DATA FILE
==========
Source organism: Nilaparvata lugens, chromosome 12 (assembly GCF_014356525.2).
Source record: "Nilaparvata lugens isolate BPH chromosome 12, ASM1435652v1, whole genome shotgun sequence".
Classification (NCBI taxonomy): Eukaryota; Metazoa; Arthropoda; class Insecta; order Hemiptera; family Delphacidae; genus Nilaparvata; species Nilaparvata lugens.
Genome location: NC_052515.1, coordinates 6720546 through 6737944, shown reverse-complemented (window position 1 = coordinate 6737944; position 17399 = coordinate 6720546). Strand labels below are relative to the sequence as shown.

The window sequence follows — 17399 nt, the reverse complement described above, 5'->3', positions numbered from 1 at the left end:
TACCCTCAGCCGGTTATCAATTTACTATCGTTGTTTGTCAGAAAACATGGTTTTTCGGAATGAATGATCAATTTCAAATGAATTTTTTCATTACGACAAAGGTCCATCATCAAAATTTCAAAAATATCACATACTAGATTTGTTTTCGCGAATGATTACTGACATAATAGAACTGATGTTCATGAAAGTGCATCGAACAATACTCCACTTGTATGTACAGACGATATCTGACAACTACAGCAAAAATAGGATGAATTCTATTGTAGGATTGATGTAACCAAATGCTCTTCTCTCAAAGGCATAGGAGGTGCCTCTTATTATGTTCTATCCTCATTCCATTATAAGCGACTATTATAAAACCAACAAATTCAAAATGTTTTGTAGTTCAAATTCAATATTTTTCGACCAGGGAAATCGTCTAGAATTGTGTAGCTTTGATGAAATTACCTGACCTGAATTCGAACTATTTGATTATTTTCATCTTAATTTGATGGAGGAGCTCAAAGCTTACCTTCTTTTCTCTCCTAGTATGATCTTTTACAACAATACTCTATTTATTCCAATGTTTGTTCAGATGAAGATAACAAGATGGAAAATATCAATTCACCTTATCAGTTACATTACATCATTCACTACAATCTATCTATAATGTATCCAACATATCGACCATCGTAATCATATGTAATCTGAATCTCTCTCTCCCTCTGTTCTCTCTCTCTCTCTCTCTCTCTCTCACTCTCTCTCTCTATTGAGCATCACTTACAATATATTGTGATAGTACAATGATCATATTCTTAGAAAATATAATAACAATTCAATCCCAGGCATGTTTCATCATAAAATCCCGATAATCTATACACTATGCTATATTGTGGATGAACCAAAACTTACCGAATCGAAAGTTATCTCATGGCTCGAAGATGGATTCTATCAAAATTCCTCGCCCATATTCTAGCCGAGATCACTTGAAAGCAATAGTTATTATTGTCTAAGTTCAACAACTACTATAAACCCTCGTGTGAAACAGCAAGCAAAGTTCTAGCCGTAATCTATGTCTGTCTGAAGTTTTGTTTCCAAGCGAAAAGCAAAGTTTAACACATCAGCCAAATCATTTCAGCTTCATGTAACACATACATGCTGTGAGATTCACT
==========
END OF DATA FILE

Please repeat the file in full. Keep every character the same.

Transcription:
Source organism: Nilaparvata lugens, chromosome 12 (assembly GCF_014356525.2).
Source record: "Nilaparvata lugens isolate BPH chromosome 12, ASM1435652v1, whole genome shotgun sequence".
Classification (NCBI taxonomy): Eukaryota; Metazoa; Arthropoda; class Insecta; order Hemiptera; family Delphacidae; genus Nilaparvata; species Nilaparvata lugens.
Genome location: NC_052515.1, coordinates 6720546 through 6737944, shown reverse-complemented (window position 1 = coordinate 6737944; position 17399 = coordinate 6720546). Strand labels below are relative to the sequence as shown.

The window sequence follows — 17399 nt, the reverse complement described above, 5'->3', positions numbered from 1 at the left end:
TACCCTCAGCCGGTTATCAATTTACTATCGTTGTTTGTCAGAAAACATGGTTTTTCGGAATGAATGATCAATTTCAAATGAATTTTTTCATTACGACAAAGGTCCATCATCAAAATTTCAAAAATATCACATACTAGATTTGTTTTCGCGAATGATTACTGACATAATAGAACTGATGTTCATGAAAGTGCATCGAACAATACTCCACTTGTATGTACAGACGATATCTGACAACTACAGCAAAAATAGGATGAATTCTATTGTAGGATTGATGTAACCAAATGCTCTTCTCTCAAAGGCATAGGAGGTGCCTCTTATTATGTTCTATCCTCATTCCATTATAAGCGACTATTATAAAACCAACAAATTCAAAATGTTTTGTAGTTCAAATTCAATATTTTTCGACCAGGGAAATCGTCTAGAATTGTGTAGCTTTGATGAAATTACCTGACCTGAATTCGAACTATTTGATTATTTTCATCTTAATTTGATGGAGGAGCTCAAAGCTTACCTTCTTTTCTCTCCTAGTATGATCTTTTACAACAATACTCTATTTATTCCAATGTTTGTTCAGATGAAGATAACAAGATGGAAAATATCAATTCACCTTATCAGTTACATTACATCATTCACTACAATCTATCTATAATGTATCCAACATATCGACCATCGTAATCATATGTAATCTGAATCTCTCTCTCCCTCTGTTCTCTCTCTCTCTCTCTCTCTCTCTCACTCTCTCTCTCTATTGAGCATCACTTACAATATATTGTGATAGTACAATGATCATATTCTTAGAAAATATAATAACAATTCAATCCCAGGCATGTTTCATCATAAAATCCCGATAATCTATACACTATGCTATATTGTGGATGAACCAAAACTTACCGAATCGAAAGTTATCTCATGGCTCGAAGATGGATTCTATCAAAATTCCTCGCCCATATTCTAGCCGAGATCACTTGAAAGCAATAGTTATTATTGTCTAAGTTCAACAACTACTATAAACCCTCGTGTGAAACAGCAAGCAAAGTTCTAGCCGTAATCTATGTCTGTCTGAAGTTTTGTTTCCAAGCGAAAAGCAAAGTTTAACACATCAGCCAAATCATTTCAGCTTCATGTAACACATACATGCTGTGAGATTCACT